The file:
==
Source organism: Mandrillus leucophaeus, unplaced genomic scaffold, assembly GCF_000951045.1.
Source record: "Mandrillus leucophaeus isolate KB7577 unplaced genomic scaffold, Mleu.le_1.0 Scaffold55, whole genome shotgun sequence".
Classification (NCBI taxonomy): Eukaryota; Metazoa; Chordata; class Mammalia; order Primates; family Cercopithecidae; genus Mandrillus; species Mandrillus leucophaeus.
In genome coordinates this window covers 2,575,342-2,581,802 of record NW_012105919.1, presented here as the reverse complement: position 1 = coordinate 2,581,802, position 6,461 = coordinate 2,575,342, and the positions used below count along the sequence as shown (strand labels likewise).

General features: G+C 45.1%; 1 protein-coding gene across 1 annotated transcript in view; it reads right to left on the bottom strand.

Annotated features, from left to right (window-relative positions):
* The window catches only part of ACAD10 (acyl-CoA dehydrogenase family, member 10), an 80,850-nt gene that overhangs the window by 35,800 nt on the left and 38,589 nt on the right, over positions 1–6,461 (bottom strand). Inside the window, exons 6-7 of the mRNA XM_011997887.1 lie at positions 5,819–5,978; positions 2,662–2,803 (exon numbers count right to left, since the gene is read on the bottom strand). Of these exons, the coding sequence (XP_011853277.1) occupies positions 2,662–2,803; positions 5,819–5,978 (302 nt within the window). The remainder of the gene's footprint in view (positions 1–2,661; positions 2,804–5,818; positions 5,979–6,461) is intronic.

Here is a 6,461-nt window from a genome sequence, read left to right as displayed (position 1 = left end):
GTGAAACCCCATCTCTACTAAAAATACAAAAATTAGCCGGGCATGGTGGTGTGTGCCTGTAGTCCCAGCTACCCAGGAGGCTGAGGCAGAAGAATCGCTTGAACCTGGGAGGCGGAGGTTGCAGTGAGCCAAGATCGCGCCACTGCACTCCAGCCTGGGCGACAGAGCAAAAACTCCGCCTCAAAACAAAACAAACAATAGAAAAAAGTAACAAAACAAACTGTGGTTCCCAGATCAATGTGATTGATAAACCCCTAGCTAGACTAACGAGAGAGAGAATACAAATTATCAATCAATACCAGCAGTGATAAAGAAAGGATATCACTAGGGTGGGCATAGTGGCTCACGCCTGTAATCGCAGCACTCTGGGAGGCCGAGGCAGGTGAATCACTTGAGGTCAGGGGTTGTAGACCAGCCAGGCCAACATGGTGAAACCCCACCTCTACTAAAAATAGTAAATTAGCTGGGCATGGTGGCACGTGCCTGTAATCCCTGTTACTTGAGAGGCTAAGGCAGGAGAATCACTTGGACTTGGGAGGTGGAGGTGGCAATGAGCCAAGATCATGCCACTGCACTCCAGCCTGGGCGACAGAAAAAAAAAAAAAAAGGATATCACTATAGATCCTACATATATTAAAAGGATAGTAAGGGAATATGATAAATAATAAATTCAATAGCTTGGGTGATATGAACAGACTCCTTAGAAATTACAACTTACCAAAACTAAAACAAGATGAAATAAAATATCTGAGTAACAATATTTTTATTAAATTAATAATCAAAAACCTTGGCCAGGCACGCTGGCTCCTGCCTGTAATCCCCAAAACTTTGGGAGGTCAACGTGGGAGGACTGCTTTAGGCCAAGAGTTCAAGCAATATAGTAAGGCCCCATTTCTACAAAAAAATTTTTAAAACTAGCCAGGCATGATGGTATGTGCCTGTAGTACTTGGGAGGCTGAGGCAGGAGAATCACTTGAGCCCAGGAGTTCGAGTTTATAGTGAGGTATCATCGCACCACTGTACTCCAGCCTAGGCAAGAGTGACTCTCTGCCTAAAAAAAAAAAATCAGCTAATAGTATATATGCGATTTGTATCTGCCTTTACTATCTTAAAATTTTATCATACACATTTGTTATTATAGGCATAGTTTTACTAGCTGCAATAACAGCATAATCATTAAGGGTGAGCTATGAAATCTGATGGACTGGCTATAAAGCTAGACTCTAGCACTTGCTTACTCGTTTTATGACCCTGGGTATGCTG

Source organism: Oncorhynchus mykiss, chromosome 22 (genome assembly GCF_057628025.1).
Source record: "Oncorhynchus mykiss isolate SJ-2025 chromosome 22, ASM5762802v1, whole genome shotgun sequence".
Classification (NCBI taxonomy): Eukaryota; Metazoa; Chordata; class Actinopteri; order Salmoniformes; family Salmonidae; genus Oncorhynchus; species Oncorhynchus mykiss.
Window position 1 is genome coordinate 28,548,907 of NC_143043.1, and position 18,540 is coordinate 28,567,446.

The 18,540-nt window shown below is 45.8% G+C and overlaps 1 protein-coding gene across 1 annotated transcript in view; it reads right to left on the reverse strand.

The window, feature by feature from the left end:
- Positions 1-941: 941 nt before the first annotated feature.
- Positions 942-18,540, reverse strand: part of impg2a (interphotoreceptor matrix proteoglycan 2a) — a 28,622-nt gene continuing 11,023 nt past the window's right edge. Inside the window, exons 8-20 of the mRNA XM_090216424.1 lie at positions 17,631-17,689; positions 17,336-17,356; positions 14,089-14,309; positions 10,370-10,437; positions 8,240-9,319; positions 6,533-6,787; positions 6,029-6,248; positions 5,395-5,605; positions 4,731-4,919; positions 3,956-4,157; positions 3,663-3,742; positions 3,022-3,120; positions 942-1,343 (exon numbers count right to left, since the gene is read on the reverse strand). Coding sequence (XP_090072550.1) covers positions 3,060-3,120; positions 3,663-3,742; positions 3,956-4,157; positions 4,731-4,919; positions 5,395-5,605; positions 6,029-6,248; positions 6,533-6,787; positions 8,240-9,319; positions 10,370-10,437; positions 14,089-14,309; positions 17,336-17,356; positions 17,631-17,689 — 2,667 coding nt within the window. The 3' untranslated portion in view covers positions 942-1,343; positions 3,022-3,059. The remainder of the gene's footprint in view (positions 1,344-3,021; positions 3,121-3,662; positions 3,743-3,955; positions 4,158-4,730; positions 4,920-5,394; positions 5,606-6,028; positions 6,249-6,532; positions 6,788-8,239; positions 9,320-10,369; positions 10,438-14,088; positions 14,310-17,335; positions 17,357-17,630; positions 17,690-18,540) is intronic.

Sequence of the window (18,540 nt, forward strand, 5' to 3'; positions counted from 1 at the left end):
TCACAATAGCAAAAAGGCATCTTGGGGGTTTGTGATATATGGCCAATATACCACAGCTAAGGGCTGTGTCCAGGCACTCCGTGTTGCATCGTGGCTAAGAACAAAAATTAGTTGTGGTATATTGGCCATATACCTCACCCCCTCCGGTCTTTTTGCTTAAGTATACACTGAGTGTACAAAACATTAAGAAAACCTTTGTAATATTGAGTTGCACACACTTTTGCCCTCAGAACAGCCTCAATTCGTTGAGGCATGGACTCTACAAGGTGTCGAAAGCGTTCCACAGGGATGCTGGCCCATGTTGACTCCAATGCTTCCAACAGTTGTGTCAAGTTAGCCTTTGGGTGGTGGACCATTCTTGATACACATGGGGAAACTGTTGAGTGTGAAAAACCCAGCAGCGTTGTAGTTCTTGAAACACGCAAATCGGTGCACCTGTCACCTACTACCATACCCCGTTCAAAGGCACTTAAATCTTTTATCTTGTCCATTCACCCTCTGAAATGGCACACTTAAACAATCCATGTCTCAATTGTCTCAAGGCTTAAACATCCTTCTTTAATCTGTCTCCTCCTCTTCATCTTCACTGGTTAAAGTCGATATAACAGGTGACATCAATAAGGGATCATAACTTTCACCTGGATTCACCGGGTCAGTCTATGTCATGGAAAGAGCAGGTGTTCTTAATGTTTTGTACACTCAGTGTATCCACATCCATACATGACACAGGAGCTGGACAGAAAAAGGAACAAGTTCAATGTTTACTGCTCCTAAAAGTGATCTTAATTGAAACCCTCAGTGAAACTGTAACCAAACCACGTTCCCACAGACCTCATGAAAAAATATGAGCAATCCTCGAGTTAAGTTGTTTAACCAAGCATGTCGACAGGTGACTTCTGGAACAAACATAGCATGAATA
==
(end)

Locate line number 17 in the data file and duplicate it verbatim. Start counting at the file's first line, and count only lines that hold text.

- Positions 942-18,540, reverse strand: part of impg2a (interphotoreceptor matrix proteoglycan 2a) — a 28,622-nt gene continuing 11,023 nt past the window's right edge. Inside the window, exons 8-20 of the mRNA XM_090216424.1 lie at positions 17,631-17,689; positions 17,336-17,356; positions 14,089-14,309; positions 10,370-10,437; positions 8,240-9,319; positions 6,533-6,787; positions 6,029-6,248; positions 5,395-5,605; positions 4,731-4,919; positions 3,956-4,157; positions 3,663-3,742; positions 3,022-3,120; positions 942-1,343 (exon numbers count right to left, since the gene is read on the reverse strand). Coding sequence (XP_090072550.1) covers positions 3,060-3,120; positions 3,663-3,742; positions 3,956-4,157; positions 4,731-4,919; positions 5,395-5,605; positions 6,029-6,248; positions 6,533-6,787; positions 8,240-9,319; positions 10,370-10,437; positions 14,089-14,309; positions 17,336-17,356; positions 17,631-17,689 — 2,667 coding nt within the window. The 3' untranslated portion in view covers positions 942-1,343; positions 3,022-3,059. The remainder of the gene's footprint in view (positions 1,344-3,021; positions 3,121-3,662; positions 3,743-3,955; positions 4,158-4,730; positions 4,920-5,394; positions 5,606-6,028; positions 6,249-6,532; positions 6,788-8,239; positions 9,320-10,369; positions 10,438-14,088; positions 14,310-17,335; positions 17,357-17,630; positions 17,690-18,540) is intronic.